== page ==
What Is Ultra Ethernet All About?

If you’re monitoring the industry press (or other usual hype factories), you might have heard about Ultra Ethernet, a dazzling new technology that will be developed by the Ultra Ethernet Consortium1. What is it, and does it matter to you (TL&DR: probably not2)?

As always, let’s start with What Problem Are We Solving?

For decades, we’ve known how to divide numerous computational problems into smaller parallel computations. Weather forecast is among those, as are multiple physics, chemistry, or astronomy simulations. The whole field of High-Performance Computing is built around the ability to split a large problem into smaller parts and combine their results. Big data is no different (remember map-reduce algorithms?), and neither is machine learning, whether training an ML model or trying to get usable answers from the trained model.

However, AI/ML is hot, and all the other stuff is boring3, so let’s claim we need Ultra Ethernet for AI/ML workloads to generate attention, sell more stuff, and attract VC funding.

OK, it looks like the problem we’re trying to solve is building a fabric to support distributed computations running in large clusters. Why do we need a new Ethernet technology to do that? What’s wrong with the existing Ethernet?

As it turns out, for whatever weird reason, the programmers writing the software solving real-life problems want to focus on those problems, not on exchanging data between parts of the distributed computation. It’s easiest for them to assume their algorithms run in multiple threads that can share memory. That approach works beautifully as long as the nodes running the computation share actual memory, be it many CPU cores in a server or multiple GPUs in a single chassis, but what happens when you have to grow beyond that? We knew the answer decades ago: Remote Direct Memory Access (RDMA). This solution allows a program to write directly into another program’s memory even when the other program runs on a different host.

RDMA was designed to run over Infiniband. As expected, someone inevitably said4, “Hold my beer, I can make this work over Ethernet,” so RoCE (RDMA over Converged Ethernet) was born. There are just a few tiny little problems with RoCE:

  • Like FCoE, RoCE works best over lossless transport – that’s why it’s running over Converged Ethernet that supports Priority Flow Control5.
  • RoCE cannot deal gracefully with packet reordering.
  • RoCE’s performance catastrophically degrades when faced with packet drops or out-of-order packets.

Running RoCE across a single switch is a piece of cake, and if you buy one of the newest data center switches6, you’ll get over 50 Tbps of bandwidth in a single box – enough to build a cluster of 128 high-end GPUs with 400 GbE uplinks. You won’t need more than that in most environments, so you probably don’t have to care about Ultra Ethernet. Congratulations, you can stop reading.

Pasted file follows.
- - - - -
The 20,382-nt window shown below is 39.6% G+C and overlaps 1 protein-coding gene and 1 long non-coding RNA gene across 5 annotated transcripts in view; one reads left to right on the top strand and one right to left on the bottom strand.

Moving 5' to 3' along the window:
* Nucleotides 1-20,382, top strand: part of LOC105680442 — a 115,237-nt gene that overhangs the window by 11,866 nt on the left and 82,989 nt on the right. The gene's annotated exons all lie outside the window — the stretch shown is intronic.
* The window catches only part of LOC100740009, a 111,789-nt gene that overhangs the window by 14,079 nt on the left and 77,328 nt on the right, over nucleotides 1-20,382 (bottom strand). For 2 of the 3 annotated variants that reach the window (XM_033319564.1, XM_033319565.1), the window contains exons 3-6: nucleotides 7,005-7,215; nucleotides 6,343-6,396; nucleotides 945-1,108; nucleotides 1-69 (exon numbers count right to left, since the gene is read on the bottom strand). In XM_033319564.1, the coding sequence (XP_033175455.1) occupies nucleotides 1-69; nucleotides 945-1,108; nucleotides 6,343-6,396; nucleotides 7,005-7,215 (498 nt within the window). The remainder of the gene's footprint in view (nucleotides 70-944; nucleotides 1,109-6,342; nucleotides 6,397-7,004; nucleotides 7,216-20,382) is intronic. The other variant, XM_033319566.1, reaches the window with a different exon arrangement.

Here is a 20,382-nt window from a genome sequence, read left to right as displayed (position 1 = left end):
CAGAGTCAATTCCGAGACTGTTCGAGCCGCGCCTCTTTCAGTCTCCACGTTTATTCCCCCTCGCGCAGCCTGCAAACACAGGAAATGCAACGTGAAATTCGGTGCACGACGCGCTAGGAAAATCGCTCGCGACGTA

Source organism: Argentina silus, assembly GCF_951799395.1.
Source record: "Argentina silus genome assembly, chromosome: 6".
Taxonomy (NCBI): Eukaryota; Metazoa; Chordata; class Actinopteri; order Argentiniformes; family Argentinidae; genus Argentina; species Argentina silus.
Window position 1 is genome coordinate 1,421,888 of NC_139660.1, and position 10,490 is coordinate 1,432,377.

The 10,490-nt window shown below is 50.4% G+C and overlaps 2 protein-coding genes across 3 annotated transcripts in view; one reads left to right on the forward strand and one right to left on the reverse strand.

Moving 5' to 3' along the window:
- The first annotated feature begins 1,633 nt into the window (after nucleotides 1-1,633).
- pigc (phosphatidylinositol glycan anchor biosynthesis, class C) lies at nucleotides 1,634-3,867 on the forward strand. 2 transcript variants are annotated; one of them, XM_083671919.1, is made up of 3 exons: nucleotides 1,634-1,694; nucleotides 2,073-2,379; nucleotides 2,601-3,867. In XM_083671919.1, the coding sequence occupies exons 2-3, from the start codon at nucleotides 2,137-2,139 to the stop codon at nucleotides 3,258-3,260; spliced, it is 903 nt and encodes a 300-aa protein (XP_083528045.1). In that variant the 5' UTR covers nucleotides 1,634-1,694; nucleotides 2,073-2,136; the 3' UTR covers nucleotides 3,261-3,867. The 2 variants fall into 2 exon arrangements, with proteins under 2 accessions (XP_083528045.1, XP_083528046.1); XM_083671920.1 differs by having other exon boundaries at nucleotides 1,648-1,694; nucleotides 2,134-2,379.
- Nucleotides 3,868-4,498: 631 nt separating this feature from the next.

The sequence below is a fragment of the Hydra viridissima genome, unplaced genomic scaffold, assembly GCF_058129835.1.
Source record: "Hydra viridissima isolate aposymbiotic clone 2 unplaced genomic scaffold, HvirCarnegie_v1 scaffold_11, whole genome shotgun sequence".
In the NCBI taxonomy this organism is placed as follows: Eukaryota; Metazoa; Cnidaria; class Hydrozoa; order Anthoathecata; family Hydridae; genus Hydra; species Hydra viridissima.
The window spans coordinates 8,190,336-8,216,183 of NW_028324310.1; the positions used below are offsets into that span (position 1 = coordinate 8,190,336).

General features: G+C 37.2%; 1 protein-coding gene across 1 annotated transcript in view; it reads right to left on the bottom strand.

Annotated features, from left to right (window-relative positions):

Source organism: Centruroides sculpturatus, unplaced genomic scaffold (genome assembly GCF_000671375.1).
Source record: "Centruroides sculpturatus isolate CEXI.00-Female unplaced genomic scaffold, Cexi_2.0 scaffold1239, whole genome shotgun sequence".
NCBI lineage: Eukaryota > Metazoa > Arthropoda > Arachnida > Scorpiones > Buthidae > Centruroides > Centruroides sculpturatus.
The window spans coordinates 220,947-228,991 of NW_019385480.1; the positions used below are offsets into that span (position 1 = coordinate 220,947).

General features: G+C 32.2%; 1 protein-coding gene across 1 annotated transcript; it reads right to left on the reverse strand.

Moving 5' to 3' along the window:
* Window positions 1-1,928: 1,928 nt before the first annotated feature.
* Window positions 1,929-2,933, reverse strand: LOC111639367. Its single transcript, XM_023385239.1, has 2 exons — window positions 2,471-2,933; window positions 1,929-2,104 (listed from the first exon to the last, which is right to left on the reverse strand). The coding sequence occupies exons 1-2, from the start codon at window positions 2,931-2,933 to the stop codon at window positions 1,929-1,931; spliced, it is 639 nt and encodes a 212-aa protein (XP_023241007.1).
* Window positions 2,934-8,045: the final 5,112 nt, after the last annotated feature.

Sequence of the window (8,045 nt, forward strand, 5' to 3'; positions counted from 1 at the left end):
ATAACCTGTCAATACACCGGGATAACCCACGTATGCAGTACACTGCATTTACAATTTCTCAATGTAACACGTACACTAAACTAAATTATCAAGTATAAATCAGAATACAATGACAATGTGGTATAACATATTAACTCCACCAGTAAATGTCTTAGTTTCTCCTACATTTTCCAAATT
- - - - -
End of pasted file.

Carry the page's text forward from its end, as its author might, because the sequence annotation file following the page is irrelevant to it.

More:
Still here? I have a fun fact for you: some people need GPU clusters with tens of thousands of nodes, and the only (sane) way to connect them is to build a vast leaf-and-spine fabric, and that’s where RoCE rears its ugly head:

  • Data exchange between a pair of nodes is a single UDP flow. Goodbye, efficient per-flow load balancing.
  • Lossless transport across a fabric inevitably has to deal with congestion avoidance, and trying to get fabric-wide congestion avoidance to work is usually an exciting resume-enhancing challenge7.

Want to know more? Read Datacenter Ethernet And RDMA: Issues At Hyperscale8.

As always, you can fix the problem in three ways:

  • Fix the application software or middleware (fat chance)
  • Develop a new networking technology and sell tons of new ASICs (the Ultra Ethernet way)
  • Insert a smart NIC between the application and the network, and let it handle the hard stuff9, like pretending the out-of-order packet delivery didn’t happen.

Broadcom figured out they already have the new technology10. Many chassis switches use internal cell-based transport and cell spraying across all (intra-switch) fabric links with the egress linecard handling packet reordering before forwarding the reassembled packet to the egress Ethernet port. That solves the optimal load balancing part of the challenge.

These switches also use Virtual Output Queues – the output port queues are on the ingress linecards, and the ingress linecard transmits data over the fabric only when the egress port can accept it. Virtual output queues move the congestion closer to the ingress port, preventing fabric-wide congestion from spreading when an output port becomes congested. That solves the “congestion avoidance in large fabrics is a hard problem” part of the challenge.

Now imagine you disaggregate11 a chassis switch, repackage linecards and fabric modules into standalone boxes, and replace internal copper12 links with transceivers and fibers. Congratulations, you built a virtual switch that can supposedly have up to 32.000 ports. BTW, do you remember those virtual output queues from the previous paragraph? Each ingress switch should have an output queue for each output port13, so you need at least 32.000 fabric-facing queues per ASIC. All that complexity is bound to result in an expensive ASIC. Lovely, but what else did you expect?